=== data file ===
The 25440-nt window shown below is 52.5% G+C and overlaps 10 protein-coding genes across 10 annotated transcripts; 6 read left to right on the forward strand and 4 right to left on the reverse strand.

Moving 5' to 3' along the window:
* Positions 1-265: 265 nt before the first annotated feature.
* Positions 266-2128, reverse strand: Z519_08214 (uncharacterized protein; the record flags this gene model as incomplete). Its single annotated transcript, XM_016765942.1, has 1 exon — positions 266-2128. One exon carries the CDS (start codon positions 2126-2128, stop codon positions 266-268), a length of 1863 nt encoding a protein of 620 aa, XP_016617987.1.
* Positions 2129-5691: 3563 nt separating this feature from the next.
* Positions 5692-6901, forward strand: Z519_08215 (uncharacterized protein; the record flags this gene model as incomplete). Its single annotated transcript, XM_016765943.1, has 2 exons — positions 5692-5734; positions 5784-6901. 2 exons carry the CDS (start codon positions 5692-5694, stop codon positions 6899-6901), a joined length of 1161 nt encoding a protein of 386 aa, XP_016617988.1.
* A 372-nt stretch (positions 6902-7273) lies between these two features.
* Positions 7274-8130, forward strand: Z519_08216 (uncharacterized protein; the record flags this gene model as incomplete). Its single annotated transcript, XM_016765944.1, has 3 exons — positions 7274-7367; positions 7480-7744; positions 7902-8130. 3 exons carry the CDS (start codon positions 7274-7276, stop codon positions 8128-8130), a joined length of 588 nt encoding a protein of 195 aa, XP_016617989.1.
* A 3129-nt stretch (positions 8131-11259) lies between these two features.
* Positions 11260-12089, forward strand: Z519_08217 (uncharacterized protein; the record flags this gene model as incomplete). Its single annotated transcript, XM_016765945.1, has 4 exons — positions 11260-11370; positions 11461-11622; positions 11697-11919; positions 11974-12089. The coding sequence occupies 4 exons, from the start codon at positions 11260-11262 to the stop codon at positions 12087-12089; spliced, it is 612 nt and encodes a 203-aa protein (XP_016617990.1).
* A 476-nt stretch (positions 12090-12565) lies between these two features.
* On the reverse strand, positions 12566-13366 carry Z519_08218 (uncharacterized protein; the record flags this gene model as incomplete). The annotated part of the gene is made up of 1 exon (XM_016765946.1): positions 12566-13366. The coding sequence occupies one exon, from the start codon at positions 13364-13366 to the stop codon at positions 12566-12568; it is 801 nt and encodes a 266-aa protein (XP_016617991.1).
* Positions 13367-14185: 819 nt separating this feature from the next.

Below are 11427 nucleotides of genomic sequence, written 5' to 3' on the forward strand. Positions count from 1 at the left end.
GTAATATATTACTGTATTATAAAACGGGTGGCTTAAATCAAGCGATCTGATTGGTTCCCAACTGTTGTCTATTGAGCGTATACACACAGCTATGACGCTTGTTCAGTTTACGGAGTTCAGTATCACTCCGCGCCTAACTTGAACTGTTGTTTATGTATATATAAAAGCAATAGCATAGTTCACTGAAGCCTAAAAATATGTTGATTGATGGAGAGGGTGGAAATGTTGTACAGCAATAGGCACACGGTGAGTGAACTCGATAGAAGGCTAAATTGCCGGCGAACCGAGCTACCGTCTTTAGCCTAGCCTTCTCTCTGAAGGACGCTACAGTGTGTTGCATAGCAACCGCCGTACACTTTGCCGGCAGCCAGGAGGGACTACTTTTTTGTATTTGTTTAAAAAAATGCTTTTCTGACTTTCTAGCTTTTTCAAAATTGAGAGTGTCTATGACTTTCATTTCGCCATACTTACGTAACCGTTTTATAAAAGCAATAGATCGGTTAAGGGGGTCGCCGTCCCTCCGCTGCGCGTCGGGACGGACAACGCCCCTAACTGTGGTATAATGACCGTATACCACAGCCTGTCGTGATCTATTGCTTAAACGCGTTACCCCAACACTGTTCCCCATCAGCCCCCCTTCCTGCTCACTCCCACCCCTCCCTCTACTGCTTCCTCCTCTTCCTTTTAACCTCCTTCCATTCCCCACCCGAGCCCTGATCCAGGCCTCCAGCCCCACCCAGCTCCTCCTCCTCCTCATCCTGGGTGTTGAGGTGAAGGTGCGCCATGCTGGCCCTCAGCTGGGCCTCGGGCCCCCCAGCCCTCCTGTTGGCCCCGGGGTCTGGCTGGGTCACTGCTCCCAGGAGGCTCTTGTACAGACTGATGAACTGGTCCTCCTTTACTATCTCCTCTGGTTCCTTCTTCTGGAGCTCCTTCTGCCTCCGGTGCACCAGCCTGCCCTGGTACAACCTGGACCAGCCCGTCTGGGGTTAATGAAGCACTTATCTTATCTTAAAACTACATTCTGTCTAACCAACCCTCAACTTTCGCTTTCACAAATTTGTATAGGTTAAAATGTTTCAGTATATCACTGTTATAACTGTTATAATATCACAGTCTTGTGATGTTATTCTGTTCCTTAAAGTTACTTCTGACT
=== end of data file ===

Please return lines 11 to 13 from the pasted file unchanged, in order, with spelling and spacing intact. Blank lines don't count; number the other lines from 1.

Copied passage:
* A 476-nt stretch (positions 12090-12565) lies between these two features.
* On the reverse strand, positions 12566-13366 carry Z519_08218 (uncharacterized protein; the record flags this gene model as incomplete). The annotated part of the gene is made up of 1 exon (XM_016765946.1): positions 12566-13366. The coding sequence occupies one exon, from the start codon at positions 13364-13366 to the stop codon at positions 12566-12568; it is 801 nt and encodes a 266-aa protein (XP_016617991.1).
* Positions 13367-14185: 819 nt separating this feature from the next.